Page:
China has begun sea trials of its latest piece of military hardware, a refitted Soviet aircraft carrier that has the potential to drastically alter the dynamics of power in the region.
The move, part of a huge naval modernisation programme undertaken by Beijing, which already includes submarines, destroyers and an anti-ship missile system, could lead to increased tension in a locality already taut from territorial disputes.
Named by the Chinese as the Shi Lang, the ship, originally called The Varyag, was built by the Soviet Navy in the late Eighties. After the fall of the Soviet Union, China purchased the vessel for $20 million from Ukraine under the pretence of turning it into a floating theme park. Having been towed through the Bosphorus, the ship finally reaching port in Dalian where the People’s Liberation Army Navy discreetly began a refit.
Nearly a decade later and the Shi Lang has put to sea, a move signalling a dramatic expansion of China’s military projection with implications for the region that could prove as sizable as the ship’s gargantuan hull.
For Eric Grove, Professor of Naval History at the University of Salford, the deployment of the Shi Lang reinforces the belief that the seas around China represent one of the globe’s major potential flashpoints, suggesting that the carrier could well push the new superpower closer to a direct confrontation with the other navies in the region, namely Japan, India and South Korea.
There is also the potential for a fracas with the biggest naval player in Asia, the US Navy, which keeps a constant regional presence thanks to its nuclear powered super carrier, the USS George Washington, based in Japan.
Speaking to The Huffington Post, he said: “There’s an interesting multi-polar balance emerging, with China, Japan, South Korea and India all trying to exert influence in the region. India in particular is going to be looking very closely at this development as India has a carrier programme of its own.”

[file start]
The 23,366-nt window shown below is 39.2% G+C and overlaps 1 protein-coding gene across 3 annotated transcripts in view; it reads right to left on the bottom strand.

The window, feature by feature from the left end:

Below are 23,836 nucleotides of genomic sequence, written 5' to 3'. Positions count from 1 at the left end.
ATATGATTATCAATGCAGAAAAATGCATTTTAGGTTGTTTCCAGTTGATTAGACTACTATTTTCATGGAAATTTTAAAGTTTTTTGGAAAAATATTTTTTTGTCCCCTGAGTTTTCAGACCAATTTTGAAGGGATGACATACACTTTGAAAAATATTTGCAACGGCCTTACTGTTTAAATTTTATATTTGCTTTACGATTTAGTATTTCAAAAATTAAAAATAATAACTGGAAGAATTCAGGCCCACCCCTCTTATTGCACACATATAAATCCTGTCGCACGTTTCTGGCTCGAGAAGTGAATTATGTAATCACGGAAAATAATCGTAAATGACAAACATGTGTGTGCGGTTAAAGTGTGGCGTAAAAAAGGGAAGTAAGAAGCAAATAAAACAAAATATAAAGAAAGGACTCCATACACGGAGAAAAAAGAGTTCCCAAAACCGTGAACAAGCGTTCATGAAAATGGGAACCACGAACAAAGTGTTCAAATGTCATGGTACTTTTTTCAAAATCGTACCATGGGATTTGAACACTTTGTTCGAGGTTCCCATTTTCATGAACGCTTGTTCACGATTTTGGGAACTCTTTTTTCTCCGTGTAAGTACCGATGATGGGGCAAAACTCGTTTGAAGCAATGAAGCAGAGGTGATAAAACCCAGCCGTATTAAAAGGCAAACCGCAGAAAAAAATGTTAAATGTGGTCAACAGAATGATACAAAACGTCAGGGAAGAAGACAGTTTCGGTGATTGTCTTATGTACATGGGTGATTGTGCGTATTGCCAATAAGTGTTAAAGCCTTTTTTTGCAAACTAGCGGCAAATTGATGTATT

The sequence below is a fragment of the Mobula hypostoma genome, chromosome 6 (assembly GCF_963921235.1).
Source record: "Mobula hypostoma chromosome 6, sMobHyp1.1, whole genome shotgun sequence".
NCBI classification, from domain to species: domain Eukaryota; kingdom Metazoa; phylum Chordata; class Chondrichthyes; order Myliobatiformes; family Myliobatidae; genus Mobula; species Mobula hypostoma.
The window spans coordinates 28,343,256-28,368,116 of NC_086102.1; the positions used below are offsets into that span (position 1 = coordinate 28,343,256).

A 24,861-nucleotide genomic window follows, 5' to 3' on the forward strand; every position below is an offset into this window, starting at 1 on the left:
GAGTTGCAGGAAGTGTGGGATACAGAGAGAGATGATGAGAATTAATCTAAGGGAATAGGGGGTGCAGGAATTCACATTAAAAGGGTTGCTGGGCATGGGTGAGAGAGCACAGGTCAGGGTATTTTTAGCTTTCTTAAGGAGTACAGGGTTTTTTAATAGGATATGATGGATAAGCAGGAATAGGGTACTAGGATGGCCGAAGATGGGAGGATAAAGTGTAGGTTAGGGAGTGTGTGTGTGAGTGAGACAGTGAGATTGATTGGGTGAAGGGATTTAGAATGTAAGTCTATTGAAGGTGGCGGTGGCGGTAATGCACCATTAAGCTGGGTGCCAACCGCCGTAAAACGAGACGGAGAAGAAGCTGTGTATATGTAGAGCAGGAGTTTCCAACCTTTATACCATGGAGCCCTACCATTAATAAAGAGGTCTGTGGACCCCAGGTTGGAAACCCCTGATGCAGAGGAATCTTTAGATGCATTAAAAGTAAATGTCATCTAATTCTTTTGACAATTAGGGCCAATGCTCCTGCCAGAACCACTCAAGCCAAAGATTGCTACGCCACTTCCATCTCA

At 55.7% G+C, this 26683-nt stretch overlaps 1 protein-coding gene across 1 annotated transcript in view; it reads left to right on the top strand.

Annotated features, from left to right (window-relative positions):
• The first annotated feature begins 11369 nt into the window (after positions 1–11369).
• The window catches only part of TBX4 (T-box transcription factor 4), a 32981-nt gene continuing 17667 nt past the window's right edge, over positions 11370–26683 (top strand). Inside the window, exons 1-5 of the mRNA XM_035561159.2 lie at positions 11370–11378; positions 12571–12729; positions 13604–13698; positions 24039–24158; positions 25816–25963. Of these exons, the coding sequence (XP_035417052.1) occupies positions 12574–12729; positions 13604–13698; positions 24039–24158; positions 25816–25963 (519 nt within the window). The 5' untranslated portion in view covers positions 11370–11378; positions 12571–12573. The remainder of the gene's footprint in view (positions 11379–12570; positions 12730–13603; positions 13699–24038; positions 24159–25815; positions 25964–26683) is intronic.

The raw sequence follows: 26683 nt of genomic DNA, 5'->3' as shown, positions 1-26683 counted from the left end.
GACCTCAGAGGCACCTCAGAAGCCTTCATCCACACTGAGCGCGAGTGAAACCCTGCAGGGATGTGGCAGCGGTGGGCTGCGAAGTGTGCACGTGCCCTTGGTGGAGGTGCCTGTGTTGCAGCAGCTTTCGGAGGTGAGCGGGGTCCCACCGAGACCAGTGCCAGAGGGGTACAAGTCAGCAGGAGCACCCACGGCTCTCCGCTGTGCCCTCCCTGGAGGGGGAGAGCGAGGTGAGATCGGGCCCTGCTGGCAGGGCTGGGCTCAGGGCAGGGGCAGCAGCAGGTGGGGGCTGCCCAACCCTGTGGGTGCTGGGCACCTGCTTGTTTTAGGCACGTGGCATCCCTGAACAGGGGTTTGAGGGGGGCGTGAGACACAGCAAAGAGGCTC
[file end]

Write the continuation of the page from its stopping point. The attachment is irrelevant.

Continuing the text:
“This could be the beginning of a naval race between China and India as both have ambitions and both have perceived interest which overlap in the Indian Ocean, especially given China’s interest in exploiting the economic resources of Africa.”
The South Korean Navy is also currently talking about a carrier programme, while the Japanese are building huge destroyers with the potential to land fixed wing aircraft. However it is Taiwan that perhaps has most to fear, the tiny island’s sovereignty disputed by the People’s Republic, who see it as part of the mainland.
Tellingly, Beijing has named the vessel after a 17th century Chinese admiral most notable for his conquest of Taiwan, while the increasing popularity of the Democratic Progressive Party (DPP) in Taiwan, which favours independence over eventual reunification with China, could provide a potential spark.
“If the DPP are elected, and take Taiwan to independence, it could push China into a major confrontation,” says Grove. “The Chinese would likely blockade Taiwan and then the Americans would come in.”
The launch of the Shi Lang also has more long-term implications with her refit just the first step in a bigger plan.
According to Grove: “They bought the ship off the Russians so they could cut their operational teeth. They are going to use this to learn how to operate carriers. From here, they’ll probably build some new ones. China is going to have a navy with a global reach.”
“They are putting a significant effort into their modernisation programme. They need a big navy to be a major regional actor and to dominate up to what they call the first and second island chains. They also have regional and extra-regional interest in safeguarding shipping moving through the Indian Ocean.”
“Whether it can be called an arms race is debatable, but there’s definitely a move between the countries of the Far East and south East Asia to expand their naval forces by moving to aircraft carrier ships. It is happening and it will happen more in the future.”
“The launch of the Shi Lang could well bring about an immediate shift in the region, while long-term it looks likely to be the beginning of a trend that could lead to a very different international balance in the region by 2030.”
This first appeared in The Huffington Post. The original article can be found here.